I was relieved. I didn’t have to explain that my sister had been dead 19 years. Alice was killed when I was 14. She was two years older and we had been inseparable as children.

I couldn’t talk about her death at first. My voice would deepen, my eyes would fill with tears. My parents would cry at the mention of her name, and we rarely spoke of her. Then it seemed too late.

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Helpful Recommendations: Why Jails And Prisons Shouldn’t Be Asylums


I have been a member of a mental health subcommittee studying ways to improve services in Fairfax County, Virginia where I live. The introduction to our draft report might be useful reading for many of you. I have edited out several local references and added some key points in parenthesis.

You’ll find that much of our report contains information that I have cited in my speeches and previous blogs. You might want to compare what we are suggesting with services in your community.

Mental Health Reform: An Introduction 

“Police officers have increasingly become the first responders when a citizen is in the midst of a psychiatric crisis. According to the National Alliance on Mental Illness (NAMI), up to 40% of adults who experience serious mental illness in their lifetime will come into contact with the police and the criminal justice system at some point in their lives. (1) The vast majority of these individuals will be charged with minor misdemeanor and low-level felony offenses that are a direct result of their psychiatric illnesses – the most common being trespassing or disorderly conduct.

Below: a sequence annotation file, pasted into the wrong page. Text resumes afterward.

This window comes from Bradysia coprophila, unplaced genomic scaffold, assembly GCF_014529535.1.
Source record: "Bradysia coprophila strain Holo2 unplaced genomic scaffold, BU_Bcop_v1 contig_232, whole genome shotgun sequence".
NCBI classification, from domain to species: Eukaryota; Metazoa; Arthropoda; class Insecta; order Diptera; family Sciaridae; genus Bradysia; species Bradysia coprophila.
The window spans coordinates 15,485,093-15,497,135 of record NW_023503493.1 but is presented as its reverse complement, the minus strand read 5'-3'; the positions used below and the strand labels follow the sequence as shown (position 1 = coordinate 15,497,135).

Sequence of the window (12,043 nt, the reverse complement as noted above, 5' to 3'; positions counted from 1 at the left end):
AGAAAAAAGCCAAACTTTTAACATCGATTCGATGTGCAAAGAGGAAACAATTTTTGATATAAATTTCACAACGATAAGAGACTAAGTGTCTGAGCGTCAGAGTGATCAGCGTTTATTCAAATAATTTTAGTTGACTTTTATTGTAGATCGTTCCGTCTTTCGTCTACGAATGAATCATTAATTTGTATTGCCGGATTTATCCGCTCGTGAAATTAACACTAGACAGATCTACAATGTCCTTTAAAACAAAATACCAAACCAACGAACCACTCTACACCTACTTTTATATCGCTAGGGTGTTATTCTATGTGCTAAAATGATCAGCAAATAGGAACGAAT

Despite the minor nature of these crimes, encounters between persons with mental illness and the police can escalate, sometimes with tragic consequences. Nearly half of all fatal shootings by law enforcement locally and nationally involve persons with mental illnesses.

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A 14 Year Old Asks: Who Would My Father Be Without His Mental Illness?

 children mentally

by Rebecca

Age fourteen

Imagine living every day being reminded of what a failure you are. Imagine going to bed every day feeling defeated and hopeless. Imagine never being capable of reaching anyone’s expectations. Imagine losing every dream you ever dreamed and losing grasp of the life you once had. Imagine waking up every day with this despair, knowing you are incapable of living differently.

This is the life of many with severe mental illness.

Mental illness is a heavy burden on my heart because my father has suffered severely with mental illnesses his entire life. He has been diagnosed with bipolar disorder, severe depression, personality disorders, and other mental health issues. Because of his severe mental condition, he has lost everything.

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Anger About Holmes’ Sentence, Discrimination Against College Students, Congratulations To Judge Leifman and Tiny Houses In Dallas

Discrimination against college students with mental health issues